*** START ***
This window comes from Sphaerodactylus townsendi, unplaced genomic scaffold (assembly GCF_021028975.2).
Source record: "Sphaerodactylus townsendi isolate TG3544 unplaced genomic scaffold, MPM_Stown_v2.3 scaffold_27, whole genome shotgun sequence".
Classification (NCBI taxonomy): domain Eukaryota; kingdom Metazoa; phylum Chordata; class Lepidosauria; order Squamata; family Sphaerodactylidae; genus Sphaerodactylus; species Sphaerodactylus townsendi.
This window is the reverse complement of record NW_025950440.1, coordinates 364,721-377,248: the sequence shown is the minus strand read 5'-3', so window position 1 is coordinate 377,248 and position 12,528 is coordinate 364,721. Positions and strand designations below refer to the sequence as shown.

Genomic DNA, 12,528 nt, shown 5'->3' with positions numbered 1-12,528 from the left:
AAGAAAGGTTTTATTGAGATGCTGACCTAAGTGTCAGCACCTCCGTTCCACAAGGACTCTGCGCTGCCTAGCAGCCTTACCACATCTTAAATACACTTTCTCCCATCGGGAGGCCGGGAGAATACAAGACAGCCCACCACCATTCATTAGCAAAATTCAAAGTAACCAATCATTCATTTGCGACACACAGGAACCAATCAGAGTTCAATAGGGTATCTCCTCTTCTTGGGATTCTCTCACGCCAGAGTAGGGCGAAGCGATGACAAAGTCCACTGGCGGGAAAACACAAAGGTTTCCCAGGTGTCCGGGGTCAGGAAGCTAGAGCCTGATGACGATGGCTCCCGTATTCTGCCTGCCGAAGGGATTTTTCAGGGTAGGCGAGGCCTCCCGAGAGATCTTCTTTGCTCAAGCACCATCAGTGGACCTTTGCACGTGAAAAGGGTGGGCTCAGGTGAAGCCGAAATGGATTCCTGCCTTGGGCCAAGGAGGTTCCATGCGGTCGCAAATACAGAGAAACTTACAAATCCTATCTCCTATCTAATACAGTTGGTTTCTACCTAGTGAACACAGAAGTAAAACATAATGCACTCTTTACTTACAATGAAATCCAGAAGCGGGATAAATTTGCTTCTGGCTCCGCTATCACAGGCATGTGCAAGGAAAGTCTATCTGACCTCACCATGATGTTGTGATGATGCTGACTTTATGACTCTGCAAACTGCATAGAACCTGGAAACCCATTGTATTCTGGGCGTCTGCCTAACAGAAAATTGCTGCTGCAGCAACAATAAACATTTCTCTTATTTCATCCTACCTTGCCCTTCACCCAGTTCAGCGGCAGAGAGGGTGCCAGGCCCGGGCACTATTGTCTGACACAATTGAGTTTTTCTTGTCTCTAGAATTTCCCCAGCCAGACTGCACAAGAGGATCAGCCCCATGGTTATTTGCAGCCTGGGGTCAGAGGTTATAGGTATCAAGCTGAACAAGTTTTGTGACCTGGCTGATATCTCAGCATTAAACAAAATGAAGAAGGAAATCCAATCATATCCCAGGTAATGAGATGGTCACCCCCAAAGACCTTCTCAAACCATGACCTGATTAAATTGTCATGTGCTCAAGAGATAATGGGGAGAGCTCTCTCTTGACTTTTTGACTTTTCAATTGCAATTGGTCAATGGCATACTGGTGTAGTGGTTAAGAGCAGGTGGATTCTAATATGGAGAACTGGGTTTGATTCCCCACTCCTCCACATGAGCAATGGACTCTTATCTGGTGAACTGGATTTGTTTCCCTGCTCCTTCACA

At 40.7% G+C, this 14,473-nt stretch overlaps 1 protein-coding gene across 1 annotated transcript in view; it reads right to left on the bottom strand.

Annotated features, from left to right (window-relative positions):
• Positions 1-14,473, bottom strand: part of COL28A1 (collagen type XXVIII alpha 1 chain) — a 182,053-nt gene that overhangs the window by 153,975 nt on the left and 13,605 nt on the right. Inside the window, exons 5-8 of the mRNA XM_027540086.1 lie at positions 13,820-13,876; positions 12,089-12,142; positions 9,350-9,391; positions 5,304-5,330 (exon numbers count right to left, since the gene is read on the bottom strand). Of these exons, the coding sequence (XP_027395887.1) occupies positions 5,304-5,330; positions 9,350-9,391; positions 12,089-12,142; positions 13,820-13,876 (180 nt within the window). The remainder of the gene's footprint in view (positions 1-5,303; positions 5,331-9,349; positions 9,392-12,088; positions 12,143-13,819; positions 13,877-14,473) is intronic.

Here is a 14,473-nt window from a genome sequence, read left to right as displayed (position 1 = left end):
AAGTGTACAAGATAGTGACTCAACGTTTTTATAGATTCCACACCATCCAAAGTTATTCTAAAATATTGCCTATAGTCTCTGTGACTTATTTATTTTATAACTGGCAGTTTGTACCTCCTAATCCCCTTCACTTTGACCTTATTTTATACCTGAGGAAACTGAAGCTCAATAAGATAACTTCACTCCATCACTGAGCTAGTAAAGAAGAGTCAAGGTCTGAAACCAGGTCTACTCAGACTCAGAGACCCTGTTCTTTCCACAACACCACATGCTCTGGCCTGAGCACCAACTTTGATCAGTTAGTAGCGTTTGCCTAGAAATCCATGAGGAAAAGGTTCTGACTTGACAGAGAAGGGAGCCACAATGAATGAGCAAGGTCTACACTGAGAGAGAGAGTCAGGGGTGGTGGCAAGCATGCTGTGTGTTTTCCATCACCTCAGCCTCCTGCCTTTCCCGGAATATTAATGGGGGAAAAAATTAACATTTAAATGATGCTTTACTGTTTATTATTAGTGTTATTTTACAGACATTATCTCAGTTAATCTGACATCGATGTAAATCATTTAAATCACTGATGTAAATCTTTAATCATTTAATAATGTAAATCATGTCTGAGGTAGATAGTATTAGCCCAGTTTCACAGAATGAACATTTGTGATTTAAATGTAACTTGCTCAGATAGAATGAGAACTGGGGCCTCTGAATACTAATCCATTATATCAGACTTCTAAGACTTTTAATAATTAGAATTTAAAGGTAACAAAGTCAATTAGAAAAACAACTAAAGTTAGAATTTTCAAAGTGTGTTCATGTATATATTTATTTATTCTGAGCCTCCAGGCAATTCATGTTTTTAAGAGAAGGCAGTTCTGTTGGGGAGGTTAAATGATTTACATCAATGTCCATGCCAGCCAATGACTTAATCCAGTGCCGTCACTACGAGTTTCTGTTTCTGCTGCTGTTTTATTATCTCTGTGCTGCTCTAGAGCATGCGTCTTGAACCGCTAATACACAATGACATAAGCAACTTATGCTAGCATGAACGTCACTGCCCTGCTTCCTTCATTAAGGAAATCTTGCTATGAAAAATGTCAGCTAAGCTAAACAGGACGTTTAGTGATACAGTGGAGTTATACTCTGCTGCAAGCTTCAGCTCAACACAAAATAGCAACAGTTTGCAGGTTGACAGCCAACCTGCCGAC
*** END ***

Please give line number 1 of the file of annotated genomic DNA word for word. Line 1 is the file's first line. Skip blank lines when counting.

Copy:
This window comes from Sphaerodactylus townsendi, unplaced genomic scaffold (assembly GCF_021028975.2).